IT WAS no great surprise that the Cork ladies footballers opened their Lidl NFL campaign with a win over Tipperary on Friday night at Páirc Uí Chaoimh.
Anyone looking at the final scoreline of 3-15 to 2-6 would think that this was a ‘walk in the Páirc’ for Cork.
But at half-time the Rebels were only two points up and were turning to play against the strong wind.
In that half they had to rely on some sublime points from Orla Finn and a goal from Player of the Game Sadhbh O’Leary to keep them in contention.
Cork were finding it difficult to deal with Tipperary’s running game, with the likes of Caitlin Kennedy, Rosin Daly, and Elaine Fitzpatrick driving forward at every opportunity.
Add on the considerable talent of Aisling Moloney up front and Cork knew they were in a game.
To be fair to the Rebels they dominated for long periods of the first half but never looked like pulling away on the scoreboard and did miss a number of goal chances, but on the flip side all of Cork’s scores came from play which they deserve massive credit for.
This was their first game back and no doubt a bit of rustiness didn’t help, with some playing their first game since the All-Ireland final last December.
Cork had taken the option not to look for challenge matches in the last few weeks and instead opted for A v B in training sessions.
Such is the strength of the squad these would have been very competitive and the fitness level of Cork certainly showed on the night, something that Ephie made reference to afterwards.
But at that Tipperary would have smelled a possible upset when taking to the pitch for the second half. But they simply had no answer to Cork’s massive increase in pace and intensity, no doubt helped by a few strong words from manager Ephie Fitzgerald at the break.
Cork outscored their opponents 2-6 to 0-2 in the second half and, in truth could have won by more were it not for a number of squandered goal chances.
No doubt they would have found the back of the net in a few weeks with more game time under their belts.
The key period was the 11 minutes or so after half-time where Cork held Tipperary scoreless and hit 1-2 at the other end to go seven clear.
The goal was scored by half-time substitute Libby Coppinger, one of three changes at the break, with O’Leary and Finn both pointing. Coppinger turned provider for Cork’s third major, stringing the final pass on a sweeping move that was finished by another sub Katie Quirke.
That killed the game as a contest and from here on Cork looked very comfortable and were able to introduce a few more players to get game time ahead of the Dublin and Waterford league ties.
Afterwards, Ephie admitted they were not happy with the first-half performance but put it down to a combination of match rustiness and some nerves.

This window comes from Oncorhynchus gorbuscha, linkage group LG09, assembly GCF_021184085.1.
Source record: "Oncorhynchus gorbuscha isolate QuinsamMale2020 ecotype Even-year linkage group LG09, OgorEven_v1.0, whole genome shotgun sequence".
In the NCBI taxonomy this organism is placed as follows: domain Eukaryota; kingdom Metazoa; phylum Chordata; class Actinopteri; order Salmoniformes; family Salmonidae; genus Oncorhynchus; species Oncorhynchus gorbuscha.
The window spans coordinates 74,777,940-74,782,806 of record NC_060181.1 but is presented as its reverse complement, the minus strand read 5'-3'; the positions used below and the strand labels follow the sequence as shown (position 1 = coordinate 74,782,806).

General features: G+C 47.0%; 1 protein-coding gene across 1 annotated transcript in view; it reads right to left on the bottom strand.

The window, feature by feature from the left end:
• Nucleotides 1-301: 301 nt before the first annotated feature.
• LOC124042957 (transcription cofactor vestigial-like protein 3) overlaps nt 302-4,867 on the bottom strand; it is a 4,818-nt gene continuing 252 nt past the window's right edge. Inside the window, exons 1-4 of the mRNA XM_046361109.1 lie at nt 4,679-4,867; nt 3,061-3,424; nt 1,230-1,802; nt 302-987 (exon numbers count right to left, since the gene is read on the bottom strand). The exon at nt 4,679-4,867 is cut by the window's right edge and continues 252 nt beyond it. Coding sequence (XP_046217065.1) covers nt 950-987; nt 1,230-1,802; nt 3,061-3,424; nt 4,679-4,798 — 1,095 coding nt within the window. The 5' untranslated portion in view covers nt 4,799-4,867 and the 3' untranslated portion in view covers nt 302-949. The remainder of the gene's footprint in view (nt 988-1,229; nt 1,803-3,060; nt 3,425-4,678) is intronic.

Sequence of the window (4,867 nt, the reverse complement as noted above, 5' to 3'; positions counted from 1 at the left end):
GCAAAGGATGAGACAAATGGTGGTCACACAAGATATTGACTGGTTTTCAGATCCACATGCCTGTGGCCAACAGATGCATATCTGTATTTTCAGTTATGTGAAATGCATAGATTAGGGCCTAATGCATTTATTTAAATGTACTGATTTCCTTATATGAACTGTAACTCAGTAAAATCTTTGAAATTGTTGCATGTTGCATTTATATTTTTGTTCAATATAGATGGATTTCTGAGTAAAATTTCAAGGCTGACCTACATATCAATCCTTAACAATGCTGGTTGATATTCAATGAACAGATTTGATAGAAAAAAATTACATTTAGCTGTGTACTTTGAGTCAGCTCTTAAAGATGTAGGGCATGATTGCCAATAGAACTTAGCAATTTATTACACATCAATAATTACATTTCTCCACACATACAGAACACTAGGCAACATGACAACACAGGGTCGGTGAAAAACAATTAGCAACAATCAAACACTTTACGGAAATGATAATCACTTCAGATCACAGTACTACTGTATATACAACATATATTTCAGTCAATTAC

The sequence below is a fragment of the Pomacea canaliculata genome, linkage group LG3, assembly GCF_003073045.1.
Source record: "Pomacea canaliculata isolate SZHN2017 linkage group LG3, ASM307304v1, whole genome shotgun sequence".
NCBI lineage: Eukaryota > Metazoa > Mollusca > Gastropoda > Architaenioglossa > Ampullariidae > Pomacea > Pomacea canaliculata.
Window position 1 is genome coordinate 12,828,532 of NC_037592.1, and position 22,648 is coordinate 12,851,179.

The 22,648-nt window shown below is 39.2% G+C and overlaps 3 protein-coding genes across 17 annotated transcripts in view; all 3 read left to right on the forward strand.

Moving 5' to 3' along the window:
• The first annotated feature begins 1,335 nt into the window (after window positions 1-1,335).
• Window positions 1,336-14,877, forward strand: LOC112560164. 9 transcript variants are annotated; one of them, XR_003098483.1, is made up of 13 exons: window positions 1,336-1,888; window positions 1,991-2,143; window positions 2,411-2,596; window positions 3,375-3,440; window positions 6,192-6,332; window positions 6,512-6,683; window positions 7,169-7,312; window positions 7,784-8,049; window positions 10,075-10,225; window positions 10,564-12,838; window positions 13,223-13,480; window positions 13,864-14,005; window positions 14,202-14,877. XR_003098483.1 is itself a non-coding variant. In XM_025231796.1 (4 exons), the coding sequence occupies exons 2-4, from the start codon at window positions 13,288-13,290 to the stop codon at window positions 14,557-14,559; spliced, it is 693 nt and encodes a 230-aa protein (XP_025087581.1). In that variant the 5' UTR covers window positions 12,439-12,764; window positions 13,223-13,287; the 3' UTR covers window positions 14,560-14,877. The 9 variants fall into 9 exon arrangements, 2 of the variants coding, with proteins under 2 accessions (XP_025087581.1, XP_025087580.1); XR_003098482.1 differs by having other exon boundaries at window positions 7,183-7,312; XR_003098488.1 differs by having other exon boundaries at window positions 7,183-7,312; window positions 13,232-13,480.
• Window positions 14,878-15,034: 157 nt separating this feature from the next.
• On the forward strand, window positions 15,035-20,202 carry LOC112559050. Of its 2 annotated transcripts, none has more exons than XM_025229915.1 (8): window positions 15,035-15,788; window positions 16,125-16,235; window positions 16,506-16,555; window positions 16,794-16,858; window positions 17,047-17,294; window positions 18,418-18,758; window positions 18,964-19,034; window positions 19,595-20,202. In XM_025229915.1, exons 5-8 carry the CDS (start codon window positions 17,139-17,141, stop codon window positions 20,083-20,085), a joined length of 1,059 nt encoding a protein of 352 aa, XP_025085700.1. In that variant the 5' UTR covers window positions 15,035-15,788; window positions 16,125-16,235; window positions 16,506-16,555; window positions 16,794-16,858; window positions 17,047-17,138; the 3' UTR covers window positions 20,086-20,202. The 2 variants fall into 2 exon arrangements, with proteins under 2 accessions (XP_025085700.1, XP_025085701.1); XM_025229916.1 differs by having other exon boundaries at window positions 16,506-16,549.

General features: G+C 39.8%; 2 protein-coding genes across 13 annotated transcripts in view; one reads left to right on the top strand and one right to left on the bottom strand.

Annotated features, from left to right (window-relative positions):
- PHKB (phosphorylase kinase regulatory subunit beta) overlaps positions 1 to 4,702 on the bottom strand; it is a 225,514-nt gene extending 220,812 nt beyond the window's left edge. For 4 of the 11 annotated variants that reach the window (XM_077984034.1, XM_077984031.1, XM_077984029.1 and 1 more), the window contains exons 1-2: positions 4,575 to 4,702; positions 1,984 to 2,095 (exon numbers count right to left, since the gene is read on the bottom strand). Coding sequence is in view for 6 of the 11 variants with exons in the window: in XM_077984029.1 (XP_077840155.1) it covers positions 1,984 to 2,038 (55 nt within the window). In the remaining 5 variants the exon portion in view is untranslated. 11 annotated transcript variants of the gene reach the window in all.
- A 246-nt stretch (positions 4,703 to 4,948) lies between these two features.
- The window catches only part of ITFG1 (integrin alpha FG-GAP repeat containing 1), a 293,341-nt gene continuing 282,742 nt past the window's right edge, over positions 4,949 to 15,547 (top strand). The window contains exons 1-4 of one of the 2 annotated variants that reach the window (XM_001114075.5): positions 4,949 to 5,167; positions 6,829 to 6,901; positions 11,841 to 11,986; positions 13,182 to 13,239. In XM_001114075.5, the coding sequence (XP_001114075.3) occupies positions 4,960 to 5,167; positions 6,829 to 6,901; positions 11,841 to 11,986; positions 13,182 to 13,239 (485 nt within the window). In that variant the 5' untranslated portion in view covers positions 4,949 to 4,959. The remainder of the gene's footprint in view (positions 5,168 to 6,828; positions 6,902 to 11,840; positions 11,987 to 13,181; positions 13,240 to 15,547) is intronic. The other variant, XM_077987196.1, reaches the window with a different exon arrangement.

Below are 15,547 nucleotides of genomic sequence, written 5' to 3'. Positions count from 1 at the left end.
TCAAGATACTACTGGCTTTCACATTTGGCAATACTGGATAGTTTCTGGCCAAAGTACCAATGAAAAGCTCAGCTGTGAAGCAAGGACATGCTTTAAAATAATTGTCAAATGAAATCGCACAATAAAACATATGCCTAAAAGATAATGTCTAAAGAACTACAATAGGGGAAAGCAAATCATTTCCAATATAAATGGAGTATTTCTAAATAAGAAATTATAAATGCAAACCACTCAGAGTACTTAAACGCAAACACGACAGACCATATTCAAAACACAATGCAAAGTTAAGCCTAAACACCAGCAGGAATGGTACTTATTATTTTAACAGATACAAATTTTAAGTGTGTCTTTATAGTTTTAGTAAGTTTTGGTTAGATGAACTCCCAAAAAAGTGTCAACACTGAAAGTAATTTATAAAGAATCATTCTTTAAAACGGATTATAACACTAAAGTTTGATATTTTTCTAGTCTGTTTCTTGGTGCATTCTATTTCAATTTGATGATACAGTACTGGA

He was full of praise for the second-half showing, along with their fitness levels, which he said was a major element in their win.
“The girls are phenomenally fit,” said Ephie Fitzgerald. “We scored three goals and possibly could have got seven or eight.
“But we were not happy at half-time with the way we were playing. There were some nerves out there as well as a bit of rustiness. While we had chances I don’t think we ever got a flow to our game and we were finding it difficult at times to deal with the physicality of Tipperary.
“We made a few changes at half-time and the game opened up in the second half and we started to create a lot more chances and we had a fair few goal chances. We took three but we could have had seven or eight, but that’s not a bad thing either as it gives us plenty to work on going forward.
“One of the key things we learned from tonight is we need to be more consistent over the hour and we will have to work on that ahead of the Dublin game next weekend.”
An issue that arose last week was the announcement that there would be no U14, U16 or U18 All-Ireland championships this year and Ephie said he was disappointed for all involved and that they should go ahead.
“I would say it’s very difficult to say to a 16 or 17-year-old that you are not playing any championship. They will only get one or two opportunities to play at that level.
“My own belief is that it could have been played, but do I think that it will change now, probably not. It’s very disappointing and we are trying to encourage girls to play the game.
If you miss minor it goes against you. Erika O’Shea would be an example of that, she didn’t have any minor championship and it denies them an opportunity of playing.
"I know no one could have foreseen Covid but I think it could have been squeezed in and run in conjunction with the senior championship.
“But do I think it will change? No, disappointing but what do you do, that’s just the way it is. The powers that be obviously have their reasons and they think it could have affected the clubs with a possible overlap, but I think it could have been run off quickly.
“It’s unlikely to happen at this stage but I do think we need to do as much as we can to develop the game and playing at venues like this one will only help that in the long term.”